It appears that every race in the 2018 F1 season has required the intervention of the FIA stewards to resolve issues between drivers or contraventions of the rules and regulations.
Last Sunday’s Japanese Grand Prix was no exception.
Long, long ago, when I was involved as a navigator in SA Rallying, the use of the “white book” was occasionally employed to ensure fair play between competitors and to run the event within the constraints of the rules and regulations set by AA Motorsport.
Very rarely would you witness the possible use of the rule book in an attempt to gain an advantage over a fellow competitor. But it seems that F1 is deadset on becoming the centre of trackside litigation.
If that’s the case, I have a very important plea. Ensure that the decisions made are consistent. Let’s not knock the officials involved.
Theirs is an unenviable task, despite the use of the latest technology to assist them, as last weekend’s event proved. The first incident involved Ferrari’s Kimi Raikkonen and the Red Bull of Max Verstappen as they entered the chicane.
Verstappen went too deep into the right hander and had no option but take to the gravel while Raikkonen stayed on the tar and negotiated the following left hander.
Unfortunately, the Dutchman tried to regain the track as quickly as he could and collided with Raikkonen, the Finn losing position to Verstappen and Sebastian Vettel.
The stewards handed Verstappen a five second penalty and another point on his super licence, not for the contact but for regaining the track in an unsafe manner.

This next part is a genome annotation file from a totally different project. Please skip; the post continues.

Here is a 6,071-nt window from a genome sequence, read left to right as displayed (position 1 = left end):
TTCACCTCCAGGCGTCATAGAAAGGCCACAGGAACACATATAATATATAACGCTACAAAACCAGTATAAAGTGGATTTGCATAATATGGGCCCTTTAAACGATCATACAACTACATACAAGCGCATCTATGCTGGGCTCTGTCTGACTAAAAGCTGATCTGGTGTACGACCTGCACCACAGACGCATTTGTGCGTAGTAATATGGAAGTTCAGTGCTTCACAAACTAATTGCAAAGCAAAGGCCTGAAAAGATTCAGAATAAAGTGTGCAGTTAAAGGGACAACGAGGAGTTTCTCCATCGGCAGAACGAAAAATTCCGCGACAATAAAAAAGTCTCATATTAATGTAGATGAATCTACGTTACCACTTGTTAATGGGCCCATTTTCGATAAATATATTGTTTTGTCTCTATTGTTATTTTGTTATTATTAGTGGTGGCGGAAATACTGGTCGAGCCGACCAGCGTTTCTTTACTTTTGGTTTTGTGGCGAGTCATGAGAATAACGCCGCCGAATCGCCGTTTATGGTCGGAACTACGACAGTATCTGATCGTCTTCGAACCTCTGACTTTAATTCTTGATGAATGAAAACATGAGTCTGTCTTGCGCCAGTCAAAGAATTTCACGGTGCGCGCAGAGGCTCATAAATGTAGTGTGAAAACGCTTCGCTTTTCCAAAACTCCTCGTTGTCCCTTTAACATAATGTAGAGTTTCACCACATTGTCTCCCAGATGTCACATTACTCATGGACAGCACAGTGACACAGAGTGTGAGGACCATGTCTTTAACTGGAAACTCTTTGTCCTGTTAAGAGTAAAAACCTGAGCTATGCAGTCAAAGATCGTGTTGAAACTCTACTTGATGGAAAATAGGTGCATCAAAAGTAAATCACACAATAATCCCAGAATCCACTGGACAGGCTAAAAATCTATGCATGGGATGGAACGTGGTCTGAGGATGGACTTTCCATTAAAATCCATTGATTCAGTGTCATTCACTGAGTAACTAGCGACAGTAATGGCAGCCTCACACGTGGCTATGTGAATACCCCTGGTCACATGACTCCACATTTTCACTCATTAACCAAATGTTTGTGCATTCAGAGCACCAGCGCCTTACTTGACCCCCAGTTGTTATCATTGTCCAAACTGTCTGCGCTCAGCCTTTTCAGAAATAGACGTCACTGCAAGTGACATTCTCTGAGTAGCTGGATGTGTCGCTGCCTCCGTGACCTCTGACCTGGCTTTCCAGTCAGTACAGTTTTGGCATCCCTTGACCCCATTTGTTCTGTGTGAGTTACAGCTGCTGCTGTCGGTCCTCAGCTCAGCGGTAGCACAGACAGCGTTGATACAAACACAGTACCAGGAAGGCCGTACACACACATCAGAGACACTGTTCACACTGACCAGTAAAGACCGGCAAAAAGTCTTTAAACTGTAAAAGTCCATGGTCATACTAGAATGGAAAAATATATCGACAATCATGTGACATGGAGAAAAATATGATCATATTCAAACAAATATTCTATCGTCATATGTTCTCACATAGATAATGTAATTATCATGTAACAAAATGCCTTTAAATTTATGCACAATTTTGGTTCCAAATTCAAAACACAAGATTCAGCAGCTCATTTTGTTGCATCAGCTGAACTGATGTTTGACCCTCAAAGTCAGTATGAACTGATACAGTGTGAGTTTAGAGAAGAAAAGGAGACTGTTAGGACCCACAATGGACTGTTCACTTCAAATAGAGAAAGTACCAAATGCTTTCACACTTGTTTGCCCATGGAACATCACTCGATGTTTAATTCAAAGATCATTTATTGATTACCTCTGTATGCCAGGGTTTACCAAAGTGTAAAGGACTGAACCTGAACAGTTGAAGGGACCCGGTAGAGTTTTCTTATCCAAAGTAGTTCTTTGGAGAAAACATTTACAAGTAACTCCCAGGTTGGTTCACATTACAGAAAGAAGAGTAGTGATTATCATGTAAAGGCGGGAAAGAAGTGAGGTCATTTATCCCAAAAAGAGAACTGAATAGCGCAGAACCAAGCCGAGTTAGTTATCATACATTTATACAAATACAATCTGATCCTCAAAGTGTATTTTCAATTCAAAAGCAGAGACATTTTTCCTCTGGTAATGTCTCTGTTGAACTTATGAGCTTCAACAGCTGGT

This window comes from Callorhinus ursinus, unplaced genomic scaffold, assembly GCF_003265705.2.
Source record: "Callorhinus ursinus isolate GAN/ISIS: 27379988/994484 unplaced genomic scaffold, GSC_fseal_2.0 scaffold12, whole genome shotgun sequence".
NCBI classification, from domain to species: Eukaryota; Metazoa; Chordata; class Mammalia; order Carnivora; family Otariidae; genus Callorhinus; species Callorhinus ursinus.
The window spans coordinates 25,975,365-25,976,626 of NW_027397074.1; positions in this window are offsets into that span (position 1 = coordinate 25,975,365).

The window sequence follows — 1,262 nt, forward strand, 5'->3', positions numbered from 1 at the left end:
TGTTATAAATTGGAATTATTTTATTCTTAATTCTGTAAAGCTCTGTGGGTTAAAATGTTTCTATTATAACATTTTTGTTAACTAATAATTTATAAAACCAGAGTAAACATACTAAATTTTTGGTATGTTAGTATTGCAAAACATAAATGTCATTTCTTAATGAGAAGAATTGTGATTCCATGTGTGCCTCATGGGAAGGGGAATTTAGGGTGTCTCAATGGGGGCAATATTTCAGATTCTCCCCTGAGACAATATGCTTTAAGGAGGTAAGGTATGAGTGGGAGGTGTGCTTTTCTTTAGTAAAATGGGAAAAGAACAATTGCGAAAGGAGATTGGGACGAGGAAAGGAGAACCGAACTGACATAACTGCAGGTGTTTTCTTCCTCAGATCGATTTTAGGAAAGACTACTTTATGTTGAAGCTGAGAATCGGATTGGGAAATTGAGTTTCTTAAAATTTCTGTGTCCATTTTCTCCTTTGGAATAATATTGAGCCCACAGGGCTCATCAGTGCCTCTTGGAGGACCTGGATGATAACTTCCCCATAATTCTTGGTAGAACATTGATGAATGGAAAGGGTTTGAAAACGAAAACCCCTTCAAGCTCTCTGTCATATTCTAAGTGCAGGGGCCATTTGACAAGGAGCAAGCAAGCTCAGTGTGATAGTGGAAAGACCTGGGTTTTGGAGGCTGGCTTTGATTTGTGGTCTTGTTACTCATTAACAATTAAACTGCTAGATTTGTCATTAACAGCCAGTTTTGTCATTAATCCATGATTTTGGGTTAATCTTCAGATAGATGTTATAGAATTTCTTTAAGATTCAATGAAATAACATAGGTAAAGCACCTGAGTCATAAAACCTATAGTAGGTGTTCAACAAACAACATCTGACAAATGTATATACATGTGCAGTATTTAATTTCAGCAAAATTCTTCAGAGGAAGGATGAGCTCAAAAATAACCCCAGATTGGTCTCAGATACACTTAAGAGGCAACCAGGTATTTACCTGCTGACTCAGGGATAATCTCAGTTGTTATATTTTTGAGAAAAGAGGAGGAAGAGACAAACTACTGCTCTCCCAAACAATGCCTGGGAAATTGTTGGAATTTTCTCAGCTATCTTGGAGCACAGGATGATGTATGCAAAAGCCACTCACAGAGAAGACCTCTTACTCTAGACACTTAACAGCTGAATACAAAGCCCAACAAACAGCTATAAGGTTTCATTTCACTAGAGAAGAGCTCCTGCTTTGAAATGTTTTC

Verstappen, who was not happy, said: “I locked up, I could have easily cut the track but I made my best efforts to get back on the track.
He then chose to drive around the outside, while he could have easily just waited for me to steer a bit wide. I really don’t understand why I got a five second penalty for that.”
Verstappen was involved in another “racing incident” when he tried an overtaking move into the left hand spoon curve, the cars touched and the German dropped from fourth to last.
The stewards decided no penalties were required. Vettel was strongly criticised, but it was a move to catch the fast disappearing Silver Arrows which went wrong.
Others to receive penalties included McLaren’s Fernando Alonso and Williams Lance Stroll, the Spaniard being another driver who is not impressed with the stewards’ inconsistency.
Stroll got a five second penalty after he forced Alonso off the track as the pair braked into the chicane.
Strangely Alonso was also given a five second penalty for leaving the track and gaining an advantage over Stroll, an odd one when you consider that he only took to the gravel due to Williams driver’s error. Both drivers received penalty points.
With yet another dominant display from Lewis Hamilton and Valtteri Bottas, Ferrari’s chance of a title have effectively disappeared.
It is almost a re-run of last year’s title chase, with a battle between Vettel and Hamilton when the Stuttgart steamroller won both Drivers’ and Constructors’ championships.
This year was more encouraging when Vettel took the win at Spa, climbing to 17 points behind the Englishman. But Hamilton took the next four wins and has a 67 point advantage.
Next up is the US race and if Hamilton takes the win and Vettel finishes lower than second the title goes to the Mercedes driver for a fifth world championship.